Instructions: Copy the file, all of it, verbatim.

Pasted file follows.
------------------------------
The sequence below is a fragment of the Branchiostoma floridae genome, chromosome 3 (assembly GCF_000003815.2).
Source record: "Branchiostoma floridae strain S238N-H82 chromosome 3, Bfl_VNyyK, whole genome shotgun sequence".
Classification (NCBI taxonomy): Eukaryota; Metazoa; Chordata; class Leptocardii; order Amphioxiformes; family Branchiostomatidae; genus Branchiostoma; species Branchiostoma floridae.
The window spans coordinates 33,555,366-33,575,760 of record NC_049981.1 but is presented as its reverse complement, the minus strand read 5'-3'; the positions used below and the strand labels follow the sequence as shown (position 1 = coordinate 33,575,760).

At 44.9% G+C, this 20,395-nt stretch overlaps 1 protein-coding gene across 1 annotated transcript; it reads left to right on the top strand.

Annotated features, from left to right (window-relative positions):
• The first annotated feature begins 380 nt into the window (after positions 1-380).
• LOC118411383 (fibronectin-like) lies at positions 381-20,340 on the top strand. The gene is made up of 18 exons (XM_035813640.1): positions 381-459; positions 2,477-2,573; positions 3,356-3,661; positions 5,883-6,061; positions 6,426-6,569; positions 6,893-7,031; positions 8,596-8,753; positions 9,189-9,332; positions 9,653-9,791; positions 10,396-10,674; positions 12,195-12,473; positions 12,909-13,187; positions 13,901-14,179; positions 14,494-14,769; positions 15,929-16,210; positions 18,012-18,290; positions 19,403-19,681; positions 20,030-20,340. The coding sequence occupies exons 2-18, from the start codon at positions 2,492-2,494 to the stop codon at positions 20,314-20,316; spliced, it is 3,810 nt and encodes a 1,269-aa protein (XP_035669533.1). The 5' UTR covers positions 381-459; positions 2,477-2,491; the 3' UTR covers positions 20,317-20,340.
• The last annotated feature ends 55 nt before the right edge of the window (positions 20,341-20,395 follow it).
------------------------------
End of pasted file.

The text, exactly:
The sequence below is a fragment of the Branchiostoma floridae genome, chromosome 3 (assembly GCF_000003815.2).
Source record: "Branchiostoma floridae strain S238N-H82 chromosome 3, Bfl_VNyyK, whole genome shotgun sequence".
Classification (NCBI taxonomy): Eukaryota; Metazoa; Chordata; class Leptocardii; order Amphioxiformes; family Branchiostomatidae; genus Branchiostoma; species Branchiostoma floridae.
The window spans coordinates 33,555,366-33,575,760 of record NC_049981.1 but is presented as its reverse complement, the minus strand read 5'-3'; the positions used below and the strand labels follow the sequence as shown (position 1 = coordinate 33,575,760).

At 44.9% G+C, this 20,395-nt stretch overlaps 1 protein-coding gene across 1 annotated transcript; it reads left to right on the top strand.

Annotated features, from left to right (window-relative positions):
• The first annotated feature begins 380 nt into the window (after positions 1-380).
• LOC118411383 (fibronectin-like) lies at positions 381-20,340 on the top strand. The gene is made up of 18 exons (XM_035813640.1): positions 381-459; positions 2,477-2,573; positions 3,356-3,661; positions 5,883-6,061; positions 6,426-6,569; positions 6,893-7,031; positions 8,596-8,753; positions 9,189-9,332; positions 9,653-9,791; positions 10,396-10,674; positions 12,195-12,473; positions 12,909-13,187; positions 13,901-14,179; positions 14,494-14,769; positions 15,929-16,210; positions 18,012-18,290; positions 19,403-19,681; positions 20,030-20,340. The coding sequence occupies exons 2-18, from the start codon at positions 2,492-2,494 to the stop codon at positions 20,314-20,316; spliced, it is 3,810 nt and encodes a 1,269-aa protein (XP_035669533.1). The 5' UTR covers positions 381-459; positions 2,477-2,491; the 3' UTR covers positions 20,317-20,340.
• The last annotated feature ends 55 nt before the right edge of the window (positions 20,341-20,395 follow it).